There's no card catalogue or late fees. The informal lending libraries work under a simple principle: "take a book, return a book."
You can bring back the same book you read, or put in a new one.
"Last week, 11 new books came in," said Kevin Sullivan, who launched his "little library" in Bethesda, a northern suburb of the US capital, in May 2011 on Mother's Day.
"It was a present for my wife, who is a big reader," he explained.
He started putting around 30 books a week in the little wooden house-shaped box perched on a red post at the end of his driveway.
On its roof is a quote from Oscar Wilde -- an homage to Sullivan's Irish heritage -- that reads, "The suspense is terrible. I hope it will last."
Half of the books are for children. Since Sullivan and his wife live near a school, they think it's great that parents and students "could stop at the library and get books."
The concept first started in a small city in the midwestern state of Wisconsin, in 2009, as Todd Bol searched for a way to honor the generosity of his mother, a teacher, who had just died.
He built a small-scale replica of a school-house, which he filled with his parents' books and posted a sign: "free books".
Soon his neighbors did the same thing at the end of their driveways. Now the little libraries have popped up as far as Ukraine and Pakistan.
In October, Bol sent 20 little libraries to be set up in Ghana. In India, he supports an aid group called "Going to School," which aims to build little libraries for 3,500 schools.
His "one little library" is turning into "15,000 libraries by the beginning of 2014, in 55 countries, in 50 states, at a rate of 700 to 1,000 new libraries a month," Bol told AFP.
'A conversation for the block'
Although many of the little libraries are built to look like bird houses, variety abounds. One looks like a clock, another like a robot, and another like a theater, each inspired by the imagination of their owners.
For Phillip Vahab, installing a mini-library in front of his house was less about the books -- "my wife reads more than I do," he said -- and more about his desire to build relationships with his neighbors.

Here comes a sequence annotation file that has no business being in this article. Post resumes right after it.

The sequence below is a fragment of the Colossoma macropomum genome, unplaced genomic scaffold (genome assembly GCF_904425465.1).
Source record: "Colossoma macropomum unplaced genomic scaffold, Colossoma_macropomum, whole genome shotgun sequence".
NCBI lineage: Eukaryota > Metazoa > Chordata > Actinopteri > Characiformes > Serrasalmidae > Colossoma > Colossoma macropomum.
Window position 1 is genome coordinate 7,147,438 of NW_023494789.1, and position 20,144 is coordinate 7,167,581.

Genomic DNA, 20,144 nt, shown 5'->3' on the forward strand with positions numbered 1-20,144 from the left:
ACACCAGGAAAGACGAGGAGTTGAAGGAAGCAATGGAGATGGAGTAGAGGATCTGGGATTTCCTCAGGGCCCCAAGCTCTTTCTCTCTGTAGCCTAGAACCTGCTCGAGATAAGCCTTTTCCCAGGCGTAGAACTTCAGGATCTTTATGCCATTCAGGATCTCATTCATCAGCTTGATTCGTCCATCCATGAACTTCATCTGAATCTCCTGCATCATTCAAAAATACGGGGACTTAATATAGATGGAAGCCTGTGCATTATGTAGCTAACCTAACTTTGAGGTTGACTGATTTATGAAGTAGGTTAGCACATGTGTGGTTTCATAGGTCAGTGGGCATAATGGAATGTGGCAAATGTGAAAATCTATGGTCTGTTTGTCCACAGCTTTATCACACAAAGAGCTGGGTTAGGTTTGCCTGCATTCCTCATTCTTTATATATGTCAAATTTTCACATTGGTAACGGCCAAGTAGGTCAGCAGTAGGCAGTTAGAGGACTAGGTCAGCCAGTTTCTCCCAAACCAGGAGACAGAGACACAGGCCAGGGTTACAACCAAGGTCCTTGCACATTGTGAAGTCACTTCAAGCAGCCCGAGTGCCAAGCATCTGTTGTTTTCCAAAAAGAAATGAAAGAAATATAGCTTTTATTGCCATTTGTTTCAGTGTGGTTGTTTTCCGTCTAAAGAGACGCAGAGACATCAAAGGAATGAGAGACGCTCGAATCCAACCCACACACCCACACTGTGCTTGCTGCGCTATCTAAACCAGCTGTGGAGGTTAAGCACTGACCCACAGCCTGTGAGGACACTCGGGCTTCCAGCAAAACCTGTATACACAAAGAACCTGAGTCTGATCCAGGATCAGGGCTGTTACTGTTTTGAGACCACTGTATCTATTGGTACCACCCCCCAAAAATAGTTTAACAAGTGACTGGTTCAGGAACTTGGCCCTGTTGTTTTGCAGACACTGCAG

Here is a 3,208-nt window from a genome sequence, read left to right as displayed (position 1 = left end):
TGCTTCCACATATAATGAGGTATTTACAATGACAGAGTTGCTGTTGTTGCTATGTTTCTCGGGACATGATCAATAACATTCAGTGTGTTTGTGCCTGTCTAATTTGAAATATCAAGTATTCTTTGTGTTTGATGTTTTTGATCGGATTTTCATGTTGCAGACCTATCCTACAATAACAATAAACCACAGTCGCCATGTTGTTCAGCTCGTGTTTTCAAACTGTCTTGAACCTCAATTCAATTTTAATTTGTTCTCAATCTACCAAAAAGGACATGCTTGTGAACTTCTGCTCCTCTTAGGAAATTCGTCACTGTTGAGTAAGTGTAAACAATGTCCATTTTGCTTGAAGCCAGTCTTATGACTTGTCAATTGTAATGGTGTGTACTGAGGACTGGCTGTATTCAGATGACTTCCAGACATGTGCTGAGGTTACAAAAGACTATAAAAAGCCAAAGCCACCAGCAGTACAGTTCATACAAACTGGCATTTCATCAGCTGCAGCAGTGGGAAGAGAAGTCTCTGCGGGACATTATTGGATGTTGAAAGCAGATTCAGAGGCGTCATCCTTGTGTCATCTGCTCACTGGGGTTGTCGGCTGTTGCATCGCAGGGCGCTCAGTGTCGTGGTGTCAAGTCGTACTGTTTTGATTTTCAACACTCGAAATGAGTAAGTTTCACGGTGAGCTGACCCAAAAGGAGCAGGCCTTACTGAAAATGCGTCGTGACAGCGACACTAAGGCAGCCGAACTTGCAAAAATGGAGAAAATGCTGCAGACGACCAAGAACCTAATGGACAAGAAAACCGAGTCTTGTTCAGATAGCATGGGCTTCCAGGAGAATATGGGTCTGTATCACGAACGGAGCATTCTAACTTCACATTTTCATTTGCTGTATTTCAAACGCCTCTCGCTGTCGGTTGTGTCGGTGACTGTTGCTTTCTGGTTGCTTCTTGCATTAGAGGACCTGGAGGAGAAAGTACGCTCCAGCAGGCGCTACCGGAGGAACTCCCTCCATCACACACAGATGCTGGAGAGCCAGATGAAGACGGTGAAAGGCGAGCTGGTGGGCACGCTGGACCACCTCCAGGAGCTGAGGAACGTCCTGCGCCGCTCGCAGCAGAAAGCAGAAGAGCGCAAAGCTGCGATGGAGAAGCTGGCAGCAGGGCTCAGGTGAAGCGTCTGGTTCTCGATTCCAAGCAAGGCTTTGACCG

"The city is so anonymous. It's like a conversation for the block," Vahab said.
His neighbors helped him pay for and set up the library in January, one of the first in Washington proper.
Vahab built a bench just next to it, where passersby can sit to read -- or chat.
Almost every day, "there is a new book in there," the 38-year-old orthodontist said enthusiastically.
Many of the books are about politics, because in the US capital, "there are a lot of people in politics here," he mused, though he noted one neighbor donated a treasure trove of feminist literature.
In Winslow, Arizona, John Ford hung scissors in his library so people could grab cuttings of the herbs he planted just below. Many of the books in his library are about cooking.
Back in Washington, near the National Zoo, Erin Astarr, 19, an Australian au pair, grabbed books for the children she looks after.
"It's a good opportunity for the community to come together and share and get educated," she said.
The chief librarian in Washington's public library system, Ginnie Cooper, said she couldn't be more pleased to see the book boxes pop up in her city.
"Sharing a great book from your public library or a little library is one of the ways that the District (Washington) continues to be a city of readers," she said.
Elinor Kotchen, carrying her four-month-old baby, found a book for her older son. "Now I need to bring a book to return the favor," she said.